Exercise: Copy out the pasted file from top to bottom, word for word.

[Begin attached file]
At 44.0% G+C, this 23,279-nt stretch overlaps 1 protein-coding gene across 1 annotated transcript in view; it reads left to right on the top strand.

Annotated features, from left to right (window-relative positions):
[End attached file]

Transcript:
At 44.0% G+C, this 23,279-nt stretch overlaps 1 protein-coding gene across 1 annotated transcript in view; it reads left to right on the top strand.

Annotated features, from left to right (window-relative positions):